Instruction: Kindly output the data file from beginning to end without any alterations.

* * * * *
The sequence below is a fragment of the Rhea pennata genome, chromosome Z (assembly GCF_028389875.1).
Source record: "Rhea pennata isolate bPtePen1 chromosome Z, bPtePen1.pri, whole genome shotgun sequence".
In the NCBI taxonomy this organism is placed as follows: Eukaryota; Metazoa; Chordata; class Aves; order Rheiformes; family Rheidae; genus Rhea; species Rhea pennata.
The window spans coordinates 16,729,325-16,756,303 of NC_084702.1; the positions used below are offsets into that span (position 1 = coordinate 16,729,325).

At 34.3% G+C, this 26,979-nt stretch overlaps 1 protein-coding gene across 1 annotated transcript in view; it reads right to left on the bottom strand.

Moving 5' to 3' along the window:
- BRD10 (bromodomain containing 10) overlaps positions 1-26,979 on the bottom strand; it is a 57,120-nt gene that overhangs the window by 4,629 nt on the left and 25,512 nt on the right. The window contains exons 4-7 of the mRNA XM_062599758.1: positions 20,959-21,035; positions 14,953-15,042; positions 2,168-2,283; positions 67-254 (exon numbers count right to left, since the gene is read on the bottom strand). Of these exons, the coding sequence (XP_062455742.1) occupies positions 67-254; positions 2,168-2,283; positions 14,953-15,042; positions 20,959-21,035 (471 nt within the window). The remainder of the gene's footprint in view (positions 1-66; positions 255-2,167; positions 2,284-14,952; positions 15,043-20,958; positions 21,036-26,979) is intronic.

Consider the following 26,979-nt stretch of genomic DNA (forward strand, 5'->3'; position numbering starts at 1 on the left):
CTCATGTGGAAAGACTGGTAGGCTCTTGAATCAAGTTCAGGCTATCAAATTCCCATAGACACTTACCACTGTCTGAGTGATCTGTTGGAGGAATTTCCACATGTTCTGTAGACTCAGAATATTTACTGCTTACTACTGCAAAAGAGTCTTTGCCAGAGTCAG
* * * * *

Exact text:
The sequence below is a fragment of the Rhea pennata genome, chromosome Z (assembly GCF_028389875.1).
Source record: "Rhea pennata isolate bPtePen1 chromosome Z, bPtePen1.pri, whole genome shotgun sequence".
In the NCBI taxonomy this organism is placed as follows: Eukaryota; Metazoa; Chordata; class Aves; order Rheiformes; family Rheidae; genus Rhea; species Rhea pennata.
The window spans coordinates 16,729,325-16,756,303 of NC_084702.1; the positions used below are offsets into that span (position 1 = coordinate 16,729,325).

At 34.3% G+C, this 26,979-nt stretch overlaps 1 protein-coding gene across 1 annotated transcript in view; it reads right to left on the bottom strand.

Moving 5' to 3' along the window:
- BRD10 (bromodomain containing 10) overlaps positions 1-26,979 on the bottom strand; it is a 57,120-nt gene that overhangs the window by 4,629 nt on the left and 25,512 nt on the right. The window contains exons 4-7 of the mRNA XM_062599758.1: positions 20,959-21,035; positions 14,953-15,042; positions 2,168-2,283; positions 67-254 (exon numbers count right to left, since the gene is read on the bottom strand). Of these exons, the coding sequence (XP_062455742.1) occupies positions 67-254; positions 2,168-2,283; positions 14,953-15,042; positions 20,959-21,035 (471 nt within the window). The remainder of the gene's footprint in view (positions 1-66; positions 255-2,167; positions 2,284-14,952; positions 15,043-20,958; positions 21,036-26,979) is intronic.

Consider the following 26,979-nt stretch of genomic DNA (forward strand, 5'->3'; position numbering starts at 1 on the left):
CTCATGTGGAAAGACTGGTAGGCTCTTGAATCAAGTTCAGGCTATCAAATTCCCATAGACACTTACCACTGTCTGAGTGATCTGTTGGAGGAATTTCCACATGTTCTGTAGACTCAGAATATTTACTGCTTACTACTGCAAAAGAGTCTTTGCCAGAGTCAG